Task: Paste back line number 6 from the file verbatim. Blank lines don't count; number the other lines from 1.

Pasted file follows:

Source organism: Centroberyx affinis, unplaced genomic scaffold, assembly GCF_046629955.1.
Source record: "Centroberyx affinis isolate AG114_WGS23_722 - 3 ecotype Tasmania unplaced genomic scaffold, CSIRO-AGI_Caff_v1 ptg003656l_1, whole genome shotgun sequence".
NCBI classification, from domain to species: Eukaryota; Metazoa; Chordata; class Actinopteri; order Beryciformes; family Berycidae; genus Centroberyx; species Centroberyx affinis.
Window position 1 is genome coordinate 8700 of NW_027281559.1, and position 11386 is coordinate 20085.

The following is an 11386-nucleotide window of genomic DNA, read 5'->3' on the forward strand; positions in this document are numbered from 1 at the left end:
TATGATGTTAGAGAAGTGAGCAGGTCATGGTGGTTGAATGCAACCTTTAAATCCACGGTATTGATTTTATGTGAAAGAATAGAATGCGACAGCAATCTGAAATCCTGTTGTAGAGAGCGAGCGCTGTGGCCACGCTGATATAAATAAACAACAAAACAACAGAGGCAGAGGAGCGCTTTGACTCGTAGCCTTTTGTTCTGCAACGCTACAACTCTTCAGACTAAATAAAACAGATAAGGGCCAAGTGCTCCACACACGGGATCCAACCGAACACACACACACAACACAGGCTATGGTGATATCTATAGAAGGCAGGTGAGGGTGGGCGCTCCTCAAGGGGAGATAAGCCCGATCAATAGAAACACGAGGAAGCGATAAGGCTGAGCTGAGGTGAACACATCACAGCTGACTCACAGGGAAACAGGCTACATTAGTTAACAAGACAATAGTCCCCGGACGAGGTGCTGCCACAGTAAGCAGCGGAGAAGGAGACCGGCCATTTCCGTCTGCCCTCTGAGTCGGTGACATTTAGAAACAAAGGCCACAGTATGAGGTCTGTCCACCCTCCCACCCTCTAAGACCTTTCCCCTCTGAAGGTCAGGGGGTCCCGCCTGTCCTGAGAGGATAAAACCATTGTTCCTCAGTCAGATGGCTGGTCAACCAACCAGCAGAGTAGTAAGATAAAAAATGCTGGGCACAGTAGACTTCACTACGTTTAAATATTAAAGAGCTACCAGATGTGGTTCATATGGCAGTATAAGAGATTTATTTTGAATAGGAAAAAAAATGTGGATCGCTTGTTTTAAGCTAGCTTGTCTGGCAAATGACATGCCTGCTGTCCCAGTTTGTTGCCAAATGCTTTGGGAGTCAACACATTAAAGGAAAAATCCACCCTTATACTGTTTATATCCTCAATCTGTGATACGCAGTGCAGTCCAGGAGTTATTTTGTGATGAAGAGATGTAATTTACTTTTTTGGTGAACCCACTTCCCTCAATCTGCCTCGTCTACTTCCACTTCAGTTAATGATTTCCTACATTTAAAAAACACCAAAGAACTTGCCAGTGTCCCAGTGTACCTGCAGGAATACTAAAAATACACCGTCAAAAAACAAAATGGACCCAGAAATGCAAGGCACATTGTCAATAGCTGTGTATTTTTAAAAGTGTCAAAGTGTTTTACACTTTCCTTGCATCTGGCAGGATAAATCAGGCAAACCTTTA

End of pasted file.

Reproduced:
TATGATGTTAGAGAAGTGAGCAGGTCATGGTGGTTGAATGCAACCTTTAAATCCACGGTATTGATTTTATGTGAAAGAATAGAATGCGACAGCAATCTGAAATCCTGTTGTAGAGAGCGAGCGCTGTGGCCACGCTGATATAAATAAACAACAAAACAACAGAGGCAGAGGAGCGCTTTGACTCGTAGCCTTTTGTTCTGCAACGCTACAACTCTTCAGACTAAATAAAACAGATAAGGGCCAAGTGCTCCACACACGGGATCCAACCGAACACACACACACAACACAGGCTATGGTGATATCTATAGAAGGCAGGTGAGGGTGGGCGCTCCTCAAGGGGAGATAAGCCCGATCAATAGAAACACGAGGAAGCGATAAGGCTGAGCTGAGGTGAACACATCACAGCTGACTCACAGGGAAACAGGCTACATTAGTTAACAAGACAATAGTCCCCGGACGAGGTGCTGCCACAGTAAGCAGCGGAGAAGGAGACCGGCCATTTCCGTCTGCCCTCTGAGTCGGTGACATTTAGAAACAAAGGCCACAGTATGAGGTCTGTCCACCCTCCCACCCTCTAAGACCTTTCCCCTCTGAAGGTCAGGGGGTCCCGCCTGTCCTGAGAGGATAAAACCATTGTTCCTCAGTCAGATGGCTGGTCAACCAACCAGCAGAGTAGTAAGATAAAAAATGCTGGGCACAGTAGACTTCACTACGTTTAAATATTAAAGAGCTACCAGATGTGGTTCATATGGCAGTATAAGAGATTTATTTTGAATAGGAAAAAAAATGTGGATCGCTTGTTTTAAGCTAGCTTGTCTGGCAAATGACATGCCTGCTGTCCCAGTTTGTTGCCAAATGCTTTGGGAGTCAACACATTAAAGGAAAAATCCACCCTTATACTGTTTATATCCTCAATCTGTGATACGCAGTGCAGTCCAGGAGTTATTTTGTGATGAAGAGATGTAATTTACTTTTTTGGTGAACCCACTTCCCTCAATCTGCCTCGTCTACTTCCACTTCAGTTAATGATTTCCTACATTTAAAAAACACCAAAGAACTTGCCAGTGTCCCAGTGTACCTGCAGGAATACTAAAAATACACCGTCAAAAAACAAAATGGACCCAGAAATGCAAGGCACATTGTCAATAGCTGTGTATTTTTAAAAGTGTCAAAGTGTTTTACACTTTCCTTGCATCTGGCAGGATAAATCAGGCAAACCTTTA